The Indian government has agreed to allow RIM's BlackBerry Messenger service to continue after the 31 August ban but the future of the firm's enterprise email services remains in doubt.
A report on Reuters claims that BlackBerry maker met with the Indian government today and agreed to provide manual access to BlackBerry instant messages by 1 September, and automated access by year-end.
In addition, at least three mobile operators have received letters from the Indian Department of Telecommunications telling them to put in place monitoring capabilities for Messenger and Enterprise email services.
"We have received a letter asking us to ensure that a legal intervention capability is put in place for BlackBerry services by 31 August 2010," said Tata Teleservices in a statement.
RIM has time and again maintained that it does not have the ability to hand over encryption keys to its BES services, however, which could yet remain a sticking point if the Indian authorities demand to be able to monitor the content of enterprise emails.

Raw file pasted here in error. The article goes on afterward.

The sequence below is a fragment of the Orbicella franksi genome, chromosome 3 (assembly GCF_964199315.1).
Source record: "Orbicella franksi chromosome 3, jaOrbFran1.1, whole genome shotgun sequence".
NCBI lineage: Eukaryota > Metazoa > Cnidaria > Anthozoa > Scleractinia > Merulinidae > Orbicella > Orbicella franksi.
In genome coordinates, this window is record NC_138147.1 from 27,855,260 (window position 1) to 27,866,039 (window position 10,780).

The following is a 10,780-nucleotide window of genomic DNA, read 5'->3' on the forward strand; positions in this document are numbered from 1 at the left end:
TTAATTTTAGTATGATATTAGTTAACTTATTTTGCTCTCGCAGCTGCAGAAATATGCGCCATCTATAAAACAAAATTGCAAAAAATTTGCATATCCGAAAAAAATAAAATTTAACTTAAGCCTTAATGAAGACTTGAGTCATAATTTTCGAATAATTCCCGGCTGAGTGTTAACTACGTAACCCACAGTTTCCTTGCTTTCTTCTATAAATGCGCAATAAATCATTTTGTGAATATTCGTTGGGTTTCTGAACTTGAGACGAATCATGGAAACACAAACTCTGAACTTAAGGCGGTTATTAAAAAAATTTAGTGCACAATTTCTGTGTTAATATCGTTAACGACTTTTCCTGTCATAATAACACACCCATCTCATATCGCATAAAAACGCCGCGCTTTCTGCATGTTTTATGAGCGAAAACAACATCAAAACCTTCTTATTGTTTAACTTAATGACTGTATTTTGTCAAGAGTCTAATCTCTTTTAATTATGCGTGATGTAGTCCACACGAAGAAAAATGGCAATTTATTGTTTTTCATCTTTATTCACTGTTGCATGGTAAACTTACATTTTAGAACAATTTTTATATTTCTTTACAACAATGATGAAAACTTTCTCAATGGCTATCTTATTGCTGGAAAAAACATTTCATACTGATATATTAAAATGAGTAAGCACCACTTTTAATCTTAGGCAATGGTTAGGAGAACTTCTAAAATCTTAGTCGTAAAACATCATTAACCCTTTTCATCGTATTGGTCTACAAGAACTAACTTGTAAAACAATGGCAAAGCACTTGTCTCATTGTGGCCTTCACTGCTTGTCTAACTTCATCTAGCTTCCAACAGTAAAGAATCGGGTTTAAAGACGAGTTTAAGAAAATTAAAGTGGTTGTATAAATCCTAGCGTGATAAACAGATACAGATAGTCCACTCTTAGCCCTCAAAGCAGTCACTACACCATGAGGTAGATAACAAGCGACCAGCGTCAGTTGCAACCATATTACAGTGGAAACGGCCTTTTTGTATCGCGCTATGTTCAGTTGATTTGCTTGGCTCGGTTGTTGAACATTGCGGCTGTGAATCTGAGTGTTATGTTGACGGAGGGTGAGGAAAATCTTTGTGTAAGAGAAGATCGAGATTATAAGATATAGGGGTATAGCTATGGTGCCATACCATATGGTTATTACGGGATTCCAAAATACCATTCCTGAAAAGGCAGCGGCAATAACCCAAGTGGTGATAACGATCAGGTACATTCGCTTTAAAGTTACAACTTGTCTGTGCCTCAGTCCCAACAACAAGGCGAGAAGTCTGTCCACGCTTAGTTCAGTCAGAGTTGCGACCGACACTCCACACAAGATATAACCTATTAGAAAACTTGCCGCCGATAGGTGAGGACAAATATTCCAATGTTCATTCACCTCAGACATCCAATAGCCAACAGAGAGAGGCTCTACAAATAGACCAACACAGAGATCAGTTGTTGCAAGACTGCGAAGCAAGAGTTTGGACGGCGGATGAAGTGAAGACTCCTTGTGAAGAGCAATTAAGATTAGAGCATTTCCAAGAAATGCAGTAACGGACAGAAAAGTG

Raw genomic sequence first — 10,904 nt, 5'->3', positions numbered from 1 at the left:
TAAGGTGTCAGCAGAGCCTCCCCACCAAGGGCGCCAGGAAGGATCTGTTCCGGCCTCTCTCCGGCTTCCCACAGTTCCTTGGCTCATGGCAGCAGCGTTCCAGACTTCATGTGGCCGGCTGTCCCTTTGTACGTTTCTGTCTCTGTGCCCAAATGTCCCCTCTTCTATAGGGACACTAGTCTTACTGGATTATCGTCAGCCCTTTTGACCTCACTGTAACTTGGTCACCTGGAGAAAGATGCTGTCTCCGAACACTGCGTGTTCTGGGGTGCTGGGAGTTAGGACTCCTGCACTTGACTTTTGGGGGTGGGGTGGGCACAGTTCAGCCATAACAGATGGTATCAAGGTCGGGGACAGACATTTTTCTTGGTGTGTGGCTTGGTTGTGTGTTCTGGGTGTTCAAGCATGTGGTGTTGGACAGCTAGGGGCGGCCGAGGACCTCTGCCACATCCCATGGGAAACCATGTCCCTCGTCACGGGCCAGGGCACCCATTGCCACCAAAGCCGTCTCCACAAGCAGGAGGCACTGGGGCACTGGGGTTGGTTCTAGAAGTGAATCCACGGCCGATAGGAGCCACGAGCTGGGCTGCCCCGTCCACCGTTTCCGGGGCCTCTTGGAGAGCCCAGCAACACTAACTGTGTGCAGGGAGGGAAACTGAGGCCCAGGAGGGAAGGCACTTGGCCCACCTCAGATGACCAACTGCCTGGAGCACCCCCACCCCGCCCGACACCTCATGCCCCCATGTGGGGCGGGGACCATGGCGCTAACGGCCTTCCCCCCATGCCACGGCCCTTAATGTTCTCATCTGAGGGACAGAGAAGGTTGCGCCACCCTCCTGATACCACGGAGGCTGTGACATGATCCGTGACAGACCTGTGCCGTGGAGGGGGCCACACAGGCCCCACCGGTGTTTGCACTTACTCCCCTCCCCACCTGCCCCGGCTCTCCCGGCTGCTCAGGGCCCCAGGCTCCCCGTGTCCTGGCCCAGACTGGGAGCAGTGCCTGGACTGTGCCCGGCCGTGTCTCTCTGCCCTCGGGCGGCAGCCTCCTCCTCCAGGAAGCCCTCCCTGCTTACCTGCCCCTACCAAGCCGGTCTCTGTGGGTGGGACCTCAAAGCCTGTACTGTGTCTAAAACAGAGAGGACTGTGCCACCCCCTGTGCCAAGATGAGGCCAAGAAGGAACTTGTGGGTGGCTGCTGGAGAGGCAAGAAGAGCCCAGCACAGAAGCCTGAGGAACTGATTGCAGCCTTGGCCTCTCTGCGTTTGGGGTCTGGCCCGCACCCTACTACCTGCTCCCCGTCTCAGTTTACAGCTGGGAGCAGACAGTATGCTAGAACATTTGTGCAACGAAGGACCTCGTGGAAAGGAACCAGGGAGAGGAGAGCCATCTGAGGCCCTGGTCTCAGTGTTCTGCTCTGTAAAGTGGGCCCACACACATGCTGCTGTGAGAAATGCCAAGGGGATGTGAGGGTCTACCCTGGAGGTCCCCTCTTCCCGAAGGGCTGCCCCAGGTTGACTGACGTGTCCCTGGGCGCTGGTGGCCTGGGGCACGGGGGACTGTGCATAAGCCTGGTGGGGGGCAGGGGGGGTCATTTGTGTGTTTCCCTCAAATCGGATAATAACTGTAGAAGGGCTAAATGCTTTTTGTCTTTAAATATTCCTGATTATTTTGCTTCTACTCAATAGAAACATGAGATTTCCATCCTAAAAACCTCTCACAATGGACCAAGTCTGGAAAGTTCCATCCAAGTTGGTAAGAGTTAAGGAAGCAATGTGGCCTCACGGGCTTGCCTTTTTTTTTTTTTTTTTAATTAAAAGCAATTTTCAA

India is looking to take a hard line on terrorists in the run up to the Commonwealth Games there later this year.
A report in The Financial Times then suggested that the country will monitor Google, Skype and other communication services, citing concerns that they could be used for terrorist activities.
Other nations have made similar demands on RIM, including Saudi Arabia, the United Arab Emirates, Lebanon and Kuwait.
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